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In Midst Of Record Deficits, Congress Will Not Have A 2010 Spending Plan


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This is the first time since the current 1974 rules were created that the House will fail to pass a budget. We explain legal requirements, and why this is happening.
News reports now quote House Majority Leader Steny Hoyer as saying the House of Representatives will not be passing a budget bill in 2010. This is the first time since the current 1974 rules were created that the House will fail to pass a budget.

As any financial advisor (including us) will tell you, creating a budget is one of the most important means of planning and controlling expenses. The Congressional Budget Act of 1974 (Titles I-IX of P.L. 93-344, 2 U.S.C. 601-688) established the current congressional budget process. The House Rules Committee website explains the importance of the budget as follows:

“The budget resolution provides Congress with the opportunity to lay out its spending, revenue, borrowing and economic goals and serves as the vehicle for imposing internal budget discipline through established enforcement mechanisms….The budget resolution, which covers the upcoming fiscal year and at least five ensuing fiscal years, must contain spending limits for discretionary spending that serve as an internal control on spending through the Appropriations process.”

The President is required to submit a comprehensive federal budget on or before the first Monday in February (31 U.S.C. 1105(a)). As required, President Obama sent Congress a $3.8 trillion budget that proposed a $1.3 trillion budget deficit. Currently, budget deficits are estimated at $1.5 trillion. This article summarizes current projected budget and provides warnings regarding the deficit’s size.

The Congressional Budget Act sets April 15 as a target date for completion of the annual budget resolution. Although Congress failed to meet the April 15 deadline in certain prior years, the House of Representatives has never failed to pass a budget resolution at all. Since the 1974 law was passed, the House and Senate were unable to pass identical budgets in only four years (1999, 2003 2005 and 2007).

With the strong Democratic majority in Congress, one might at first think that passing a budget would be easy. As a purely mathematical matter, the Democratic majority can ignore the need to even ask the Republicans what they would like. The failure to pass a budget is a combination of:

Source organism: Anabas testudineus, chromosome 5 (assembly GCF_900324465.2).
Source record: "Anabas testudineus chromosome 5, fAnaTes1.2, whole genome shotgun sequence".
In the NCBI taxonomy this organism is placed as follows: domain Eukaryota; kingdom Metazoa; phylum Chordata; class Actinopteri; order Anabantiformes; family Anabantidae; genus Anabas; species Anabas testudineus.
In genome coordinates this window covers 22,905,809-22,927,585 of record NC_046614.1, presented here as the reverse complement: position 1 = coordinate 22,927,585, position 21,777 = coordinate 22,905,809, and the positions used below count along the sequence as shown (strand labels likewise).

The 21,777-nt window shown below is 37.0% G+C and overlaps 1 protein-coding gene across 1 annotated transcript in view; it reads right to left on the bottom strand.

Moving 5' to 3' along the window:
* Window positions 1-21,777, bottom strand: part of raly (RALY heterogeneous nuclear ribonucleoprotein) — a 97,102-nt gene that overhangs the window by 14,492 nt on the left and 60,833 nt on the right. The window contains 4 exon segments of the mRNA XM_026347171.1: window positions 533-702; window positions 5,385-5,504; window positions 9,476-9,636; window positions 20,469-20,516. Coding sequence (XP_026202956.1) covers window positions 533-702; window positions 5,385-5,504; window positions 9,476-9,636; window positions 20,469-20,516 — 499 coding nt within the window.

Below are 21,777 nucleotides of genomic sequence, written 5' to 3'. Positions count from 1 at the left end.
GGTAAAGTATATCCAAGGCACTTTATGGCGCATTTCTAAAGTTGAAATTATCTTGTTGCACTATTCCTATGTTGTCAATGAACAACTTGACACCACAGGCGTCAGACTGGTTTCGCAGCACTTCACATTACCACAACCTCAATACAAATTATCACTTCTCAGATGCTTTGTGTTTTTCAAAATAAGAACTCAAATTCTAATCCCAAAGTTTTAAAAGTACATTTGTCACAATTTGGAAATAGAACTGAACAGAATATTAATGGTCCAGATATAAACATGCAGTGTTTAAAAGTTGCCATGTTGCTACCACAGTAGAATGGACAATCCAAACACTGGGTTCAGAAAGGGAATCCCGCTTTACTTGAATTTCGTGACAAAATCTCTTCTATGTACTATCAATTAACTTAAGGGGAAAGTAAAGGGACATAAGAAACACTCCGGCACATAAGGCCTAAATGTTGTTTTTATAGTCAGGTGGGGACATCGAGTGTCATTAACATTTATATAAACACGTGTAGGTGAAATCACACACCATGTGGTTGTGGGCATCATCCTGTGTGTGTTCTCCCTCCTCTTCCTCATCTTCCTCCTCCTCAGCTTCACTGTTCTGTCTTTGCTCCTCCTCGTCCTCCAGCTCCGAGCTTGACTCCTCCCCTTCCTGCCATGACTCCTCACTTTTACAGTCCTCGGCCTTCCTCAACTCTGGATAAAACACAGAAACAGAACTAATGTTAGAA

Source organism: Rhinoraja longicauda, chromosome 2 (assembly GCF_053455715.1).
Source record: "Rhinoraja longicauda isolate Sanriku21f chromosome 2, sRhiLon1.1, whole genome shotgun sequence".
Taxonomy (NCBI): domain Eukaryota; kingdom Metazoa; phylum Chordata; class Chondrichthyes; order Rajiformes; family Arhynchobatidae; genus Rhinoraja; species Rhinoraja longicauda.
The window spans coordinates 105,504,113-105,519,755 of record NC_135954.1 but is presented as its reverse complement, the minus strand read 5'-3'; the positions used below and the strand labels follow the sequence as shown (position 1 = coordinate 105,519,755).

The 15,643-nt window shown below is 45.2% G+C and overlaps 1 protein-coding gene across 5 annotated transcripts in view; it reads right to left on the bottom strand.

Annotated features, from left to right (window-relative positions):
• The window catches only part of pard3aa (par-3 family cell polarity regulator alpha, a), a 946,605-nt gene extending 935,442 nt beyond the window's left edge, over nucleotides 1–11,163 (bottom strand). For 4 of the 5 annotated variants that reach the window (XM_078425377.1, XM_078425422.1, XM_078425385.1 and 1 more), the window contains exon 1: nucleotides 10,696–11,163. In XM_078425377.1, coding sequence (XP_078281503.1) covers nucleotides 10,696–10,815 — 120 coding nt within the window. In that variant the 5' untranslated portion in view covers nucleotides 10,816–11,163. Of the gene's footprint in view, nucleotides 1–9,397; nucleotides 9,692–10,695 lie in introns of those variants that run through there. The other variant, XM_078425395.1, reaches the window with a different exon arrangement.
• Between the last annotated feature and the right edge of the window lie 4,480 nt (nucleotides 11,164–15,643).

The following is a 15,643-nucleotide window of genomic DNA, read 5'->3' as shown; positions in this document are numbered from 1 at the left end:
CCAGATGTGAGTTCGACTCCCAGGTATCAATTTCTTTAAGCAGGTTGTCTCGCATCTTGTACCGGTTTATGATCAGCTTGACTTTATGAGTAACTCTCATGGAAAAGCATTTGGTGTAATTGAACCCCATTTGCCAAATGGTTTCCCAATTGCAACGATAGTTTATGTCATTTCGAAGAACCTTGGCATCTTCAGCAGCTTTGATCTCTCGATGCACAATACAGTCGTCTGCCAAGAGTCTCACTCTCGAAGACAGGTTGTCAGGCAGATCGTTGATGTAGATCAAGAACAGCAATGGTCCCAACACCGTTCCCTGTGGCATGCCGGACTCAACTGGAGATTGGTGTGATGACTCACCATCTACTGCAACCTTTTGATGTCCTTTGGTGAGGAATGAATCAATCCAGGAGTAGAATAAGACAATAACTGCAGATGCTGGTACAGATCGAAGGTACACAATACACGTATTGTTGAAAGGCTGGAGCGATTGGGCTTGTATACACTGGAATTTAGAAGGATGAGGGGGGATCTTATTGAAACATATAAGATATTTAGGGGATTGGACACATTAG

1. Scared Democratic lawmakers who do not want to be on record for passing President Obama’s budget (or any other budget having a large deficit). According to Bloomberg news, House Budget Chairman John Spratt said, “There are those who have tough seats [for reelection] who, probably some of them would like not to have a budget.”

2. The Democratic Blue Dog Coalition is not willing to support President Obama’s proposed budget. This group is requesting (i) an overall cut to nonsecurity spending of 2 percent each of the next three fiscal years, (ii) a spending freeze in years four and five, and (iii) a provision requiring additional steps if certain deficit reductions are not met. Formed in 1995, the Blue Dogs currently consist of 54 House Democrats who are primarily from southern states and who describe themselves as moderate-to-conservative. The Blue Dog proposals are opposed by other segments of the Democratic Party, who refuse to support the three requirements listed above.

Not having a budget does not prevent Congress from spending money. Proposed spending in legislation simply need not be compared to the non-existent budget, and an important control is quietly subverted.

ABOUT THE AUTHOR: David Nolte
Mr. Nolte has 30 years experience in financial and economic consulting. He has served as an expert witness in over 100 trials. He has also regularly served as an arbitrator. Mr. Nolte has achieved the following credentials: CPA, MBA, CMA and ASA.

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While every effort has been made to ensure the accuracy of this publication, it is not intended to provide legal advice as individual situations will differ and should be discussed with an expert and/or lawyer.
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